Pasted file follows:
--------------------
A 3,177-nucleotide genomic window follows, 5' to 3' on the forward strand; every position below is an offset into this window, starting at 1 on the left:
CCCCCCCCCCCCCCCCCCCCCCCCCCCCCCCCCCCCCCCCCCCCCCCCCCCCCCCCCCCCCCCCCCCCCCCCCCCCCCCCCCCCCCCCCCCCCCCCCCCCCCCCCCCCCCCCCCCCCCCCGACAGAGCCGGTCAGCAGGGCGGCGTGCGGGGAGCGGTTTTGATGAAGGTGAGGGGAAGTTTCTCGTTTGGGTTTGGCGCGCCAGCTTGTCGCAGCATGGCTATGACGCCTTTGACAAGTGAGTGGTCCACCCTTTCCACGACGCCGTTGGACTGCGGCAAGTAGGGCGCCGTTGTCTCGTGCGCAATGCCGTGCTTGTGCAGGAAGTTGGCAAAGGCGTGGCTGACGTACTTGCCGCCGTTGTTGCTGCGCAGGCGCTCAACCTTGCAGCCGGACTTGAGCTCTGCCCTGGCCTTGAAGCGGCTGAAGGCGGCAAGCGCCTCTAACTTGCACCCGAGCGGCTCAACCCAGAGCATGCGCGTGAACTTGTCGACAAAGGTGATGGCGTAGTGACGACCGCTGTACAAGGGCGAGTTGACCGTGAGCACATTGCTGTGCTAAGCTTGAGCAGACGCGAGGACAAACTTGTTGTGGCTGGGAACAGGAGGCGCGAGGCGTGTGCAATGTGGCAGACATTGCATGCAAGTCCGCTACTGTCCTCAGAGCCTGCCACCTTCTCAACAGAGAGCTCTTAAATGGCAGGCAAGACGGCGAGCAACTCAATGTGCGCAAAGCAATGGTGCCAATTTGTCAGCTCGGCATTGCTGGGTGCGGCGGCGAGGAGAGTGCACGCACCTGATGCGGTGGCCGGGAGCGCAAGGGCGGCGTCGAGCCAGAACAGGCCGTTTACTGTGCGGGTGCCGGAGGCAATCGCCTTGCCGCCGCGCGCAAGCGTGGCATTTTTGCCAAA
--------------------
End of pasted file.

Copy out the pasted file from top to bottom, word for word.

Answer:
A 3,177-nucleotide genomic window follows, 5' to 3' on the forward strand; every position below is an offset into this window, starting at 1 on the left:
CCCCCCCCCCCCCCCCCCCCCCCCCCCCCCCCCCCCCCCCCCCCCCCCCCCCCCCCCCCCCCCCCCCCCCCCCCCCCCCCCCCCCCCCCCCCCCCCCCCCCCCCCCCCCCCCCCCCCCCCGACAGAGCCGGTCAGCAGGGCGGCGTGCGGGGAGCGGTTTTGATGAAGGTGAGGGGAAGTTTCTCGTTTGGGTTTGGCGCGCCAGCTTGTCGCAGCATGGCTATGACGCCTTTGACAAGTGAGTGGTCCACCCTTTCCACGACGCCGTTGGACTGCGGCAAGTAGGGCGCCGTTGTCTCGTGCGCAATGCCGTGCTTGTGCAGGAAGTTGGCAAAGGCGTGGCTGACGTACTTGCCGCCGTTGTTGCTGCGCAGGCGCTCAACCTTGCAGCCGGACTTGAGCTCTGCCCTGGCCTTGAAGCGGCTGAAGGCGGCAAGCGCCTCTAACTTGCACCCGAGCGGCTCAACCCAGAGCATGCGCGTGAACTTGTCGACAAAGGTGATGGCGTAGTGACGACCGCTGTACAAGGGCGAGTTGACCGTGAGCACATTGCTGTGCTAAGCTTGAGCAGACGCGAGGACAAACTTGTTGTGGCTGGGAACAGGAGGCGCGAGGCGTGTGCAATGTGGCAGACATTGCATGCAAGTCCGCTACTGTCCTCAGAGCCTGCCACCTTCTCAACAGAGAGCTCTTAAATGGCAGGCAAGACGGCGAGCAACTCAATGTGCGCAAAGCAATGGTGCCAATTTGTCAGCTCGGCATTGCTGGGTGCGGCGGCGAGGAGAGTGCACGCACCTGATGCGGTGGCCGGGAGCGCAAGGGCGGCGTCGAGCCAGAACAGGCCGTTTACTGTGCGGGTGCCGGAGGCAATCGCCTTGCCGCCGCGCGCAAGCGTGGCATTTTTGCCAAA